Tuesday, May 27, 2008

Burning Bridges

Good, lasting friendships are important. I have contact with many people whose friendships I have enjoyed for over 40 years. It has also been of the utmost importance to me to do all I could to maintain these friendships, which included doing any mending that was necessary to make sure that bond stayed intact. My husband is the same way. Neither of us likes to burn bridges, and we have both endeavored, to the best of our ability, to maintain good communication with all our friends, regardless of our differences.

We found this to be quite challenging at our former church, however, and for a variety of reasons. Friendship was not emphasized, but rather discouraged at this church. It was often belittled from the pulpit as having minimal value. Being people with many friends which we cherished, we could not understand the motive behind this view. Now we do. One of the reasons was that the pastor and his family members used their friends to accomplish what they needed, then discarded them when they were no longer beneficial. Sometimes you weren't totally thrown out, but you just dropped a few rungs down the ladder. Then someone bigger and better would replace you. Sometimes the bridge between you and the pastor or his family was burned completely. The more money and influence you had, the better a "friend" you were to them. We didn't just imagine this, we watched it take place for over 20 years, and it is still going on. It was very hurtful to us as well as many others who went to church there. So a person who has never experienced true friendship would certainly not endorse it.

Friendships also open lines of communication between people. The communication at our former church was always very strained and uncomfortable because you could not express your opinion if it differed with the leadership, particularly with the pastor. You were then labeled as a gossip and/or troublemaker. So when you got together with your friends you had to act like you were happy about whatever was going on at the church, even if you weren't. Because of this, friendships were often not trusting ones, and many ended. In retrospect, we believe that the leadership feared strong friendships among the congregation because then everyone would get together and discuss the true absurdity of the many situations that we encountered. One time, the pastor was very unkind and critical in some remarks he made to me. He overstepped his bounds to the point where my family should have left the church. I confided in a "friend" about what he said to me and it got back to him. He then accused me of putting a friendship before the "word." The irony of that was that nothing he said to me came from the Bible and he was not acting anything like Jesus would have. It would have been a help to me if he had. Sadly, I bought what he said and stayed for many more years.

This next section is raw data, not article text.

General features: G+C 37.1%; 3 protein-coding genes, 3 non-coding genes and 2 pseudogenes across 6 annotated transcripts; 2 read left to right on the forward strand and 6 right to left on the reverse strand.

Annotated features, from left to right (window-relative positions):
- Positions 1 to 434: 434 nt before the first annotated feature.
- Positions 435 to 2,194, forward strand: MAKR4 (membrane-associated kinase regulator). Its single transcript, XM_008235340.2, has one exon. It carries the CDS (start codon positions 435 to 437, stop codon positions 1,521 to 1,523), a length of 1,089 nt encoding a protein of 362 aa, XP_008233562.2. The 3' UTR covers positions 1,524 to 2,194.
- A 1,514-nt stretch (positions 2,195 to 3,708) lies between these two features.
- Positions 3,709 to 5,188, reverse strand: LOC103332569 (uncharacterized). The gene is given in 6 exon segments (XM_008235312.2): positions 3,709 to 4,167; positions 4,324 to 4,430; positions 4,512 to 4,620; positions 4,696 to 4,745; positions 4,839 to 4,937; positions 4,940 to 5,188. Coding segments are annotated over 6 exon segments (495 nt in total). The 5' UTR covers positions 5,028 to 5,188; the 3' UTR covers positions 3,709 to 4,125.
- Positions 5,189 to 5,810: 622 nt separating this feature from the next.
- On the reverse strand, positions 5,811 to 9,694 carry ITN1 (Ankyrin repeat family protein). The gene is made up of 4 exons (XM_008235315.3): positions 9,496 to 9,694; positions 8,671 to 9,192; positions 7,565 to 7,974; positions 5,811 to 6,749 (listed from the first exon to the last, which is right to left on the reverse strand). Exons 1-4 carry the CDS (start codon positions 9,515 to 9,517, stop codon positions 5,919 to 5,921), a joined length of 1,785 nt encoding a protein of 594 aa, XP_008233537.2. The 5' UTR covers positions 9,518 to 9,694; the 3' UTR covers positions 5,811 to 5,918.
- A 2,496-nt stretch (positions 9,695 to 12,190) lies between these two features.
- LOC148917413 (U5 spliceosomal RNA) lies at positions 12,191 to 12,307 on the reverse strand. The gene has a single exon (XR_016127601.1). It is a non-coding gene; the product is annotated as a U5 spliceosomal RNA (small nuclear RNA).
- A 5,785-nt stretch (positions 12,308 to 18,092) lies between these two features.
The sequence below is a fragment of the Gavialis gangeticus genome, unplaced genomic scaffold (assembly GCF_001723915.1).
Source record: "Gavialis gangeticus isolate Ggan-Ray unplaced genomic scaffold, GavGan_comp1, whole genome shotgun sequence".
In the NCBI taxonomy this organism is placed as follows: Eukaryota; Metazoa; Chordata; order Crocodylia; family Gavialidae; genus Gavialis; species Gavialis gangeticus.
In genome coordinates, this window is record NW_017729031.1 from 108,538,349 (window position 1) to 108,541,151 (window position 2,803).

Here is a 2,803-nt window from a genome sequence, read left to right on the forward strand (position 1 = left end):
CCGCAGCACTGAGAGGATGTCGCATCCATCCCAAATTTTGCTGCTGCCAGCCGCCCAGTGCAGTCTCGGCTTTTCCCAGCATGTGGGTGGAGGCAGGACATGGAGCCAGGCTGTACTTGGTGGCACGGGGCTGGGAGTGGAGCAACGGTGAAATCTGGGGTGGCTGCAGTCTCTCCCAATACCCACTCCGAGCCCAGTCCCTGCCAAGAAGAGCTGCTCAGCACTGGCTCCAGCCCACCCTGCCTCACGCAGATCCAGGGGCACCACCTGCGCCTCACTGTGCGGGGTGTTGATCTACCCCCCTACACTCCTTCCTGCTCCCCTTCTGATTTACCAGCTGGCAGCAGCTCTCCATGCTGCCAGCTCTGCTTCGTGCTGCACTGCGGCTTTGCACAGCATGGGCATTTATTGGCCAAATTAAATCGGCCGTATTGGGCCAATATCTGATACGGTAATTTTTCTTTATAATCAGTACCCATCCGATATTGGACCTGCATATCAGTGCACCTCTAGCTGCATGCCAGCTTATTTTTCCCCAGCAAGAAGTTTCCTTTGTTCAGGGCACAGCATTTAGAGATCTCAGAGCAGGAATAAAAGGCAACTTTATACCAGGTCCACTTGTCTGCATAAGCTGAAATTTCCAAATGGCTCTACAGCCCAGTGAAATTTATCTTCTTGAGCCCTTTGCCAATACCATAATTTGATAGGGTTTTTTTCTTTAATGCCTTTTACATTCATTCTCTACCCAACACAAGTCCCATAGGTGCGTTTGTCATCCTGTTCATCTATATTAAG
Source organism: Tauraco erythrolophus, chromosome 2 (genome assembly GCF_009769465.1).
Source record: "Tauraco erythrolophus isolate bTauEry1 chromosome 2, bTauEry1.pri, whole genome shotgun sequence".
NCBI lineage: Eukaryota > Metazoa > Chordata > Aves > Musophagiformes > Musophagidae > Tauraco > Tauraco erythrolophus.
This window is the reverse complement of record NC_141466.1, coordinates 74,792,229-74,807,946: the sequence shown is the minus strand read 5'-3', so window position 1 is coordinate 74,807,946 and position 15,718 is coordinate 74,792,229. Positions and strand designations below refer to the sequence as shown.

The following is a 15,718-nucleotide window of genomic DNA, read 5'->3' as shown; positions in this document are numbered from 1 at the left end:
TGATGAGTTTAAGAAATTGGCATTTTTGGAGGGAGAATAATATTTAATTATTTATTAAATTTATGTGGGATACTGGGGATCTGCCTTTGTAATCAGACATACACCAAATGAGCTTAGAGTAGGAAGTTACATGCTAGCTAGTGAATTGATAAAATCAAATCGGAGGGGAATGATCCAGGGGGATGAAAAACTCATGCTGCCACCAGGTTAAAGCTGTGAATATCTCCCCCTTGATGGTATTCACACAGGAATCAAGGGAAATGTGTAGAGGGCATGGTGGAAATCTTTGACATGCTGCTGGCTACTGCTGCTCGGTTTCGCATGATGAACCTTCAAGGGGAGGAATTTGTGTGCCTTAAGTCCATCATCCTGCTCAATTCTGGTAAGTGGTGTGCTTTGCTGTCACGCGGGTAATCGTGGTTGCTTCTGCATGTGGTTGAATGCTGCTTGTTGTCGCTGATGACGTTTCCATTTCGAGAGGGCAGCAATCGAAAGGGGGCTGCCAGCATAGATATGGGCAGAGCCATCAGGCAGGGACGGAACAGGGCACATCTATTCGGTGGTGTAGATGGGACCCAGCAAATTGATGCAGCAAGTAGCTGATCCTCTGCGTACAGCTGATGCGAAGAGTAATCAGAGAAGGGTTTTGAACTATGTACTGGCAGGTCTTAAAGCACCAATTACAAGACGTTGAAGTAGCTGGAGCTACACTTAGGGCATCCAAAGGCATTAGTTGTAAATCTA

We also observed the burning of many bridges in the leadership's relationship with other ministers. It was actually difficult to keep up with who was on the approved list or who just got moved to the black list. Much of it was politically motivated, such as, who was in this camp and that camp. There was much division between ministers who were supposed to share the same goal.

I Corinthians 3:4-8 in the Amplified says:
4. For when one says, I belong to Paul, and another, I belong to Apollos, are you not [proving yourselves] ordinary (unchanged) men?
5. What then is Apollos? What is Paul? Ministering servants [not heads of parties] through whom you believed, even as the Lord appointed to each his task:

6. I planted, Apollos watered, but God [all the while] was making it grow and [He] gave the increase.
7. So neither he who plants is anything nor he who waters, but [only] God Who makes it grow and become greater.
8. He who plants and he who waters are equal (one in aim, of the same importance and esteem), yet each shall receive his own reward (wages), according to his own labor.

This scripture was completely ignored. There were not only different camps, but different hierarchies of ministers within each camp, with all kinds of bridges being irreparably burned between them. It did not give us a very good taste of what ministry was supposed to be.

When it came to the point where we realized that we could no longer stay in this church, we attempted to formulate a plan for a smooth departure, only to have the bridge burned to a cinder behind us. We should have known that it was inevitable that after watching so many bridges being burned at this church that the same thing would eventually happen to us as well. Remember that bridges can be burned from either side. Burning bridges is a deliberate way of preventing anyone from returning. Maybe they realized that once someone saw the truth from the other side, they didn't want them coming back. Although it is not the best, sometimes you cannot prevent bridges from being burned. In this particular case, we are not interested in ever crossing that bridge again, and would discourage anyone else from doing the same.

Ecclesiastes 4:9-10 in the NIV says:
9. Two are better than one, because they have a good return for their work:
10. If one falls down, his friend can help him up. But pity the man who falls and has no one to help him up!

Do all you can to repair and maintain the bridges that join you with friends. Don't let anyone stand between you and your friends, especially a crazy pastor.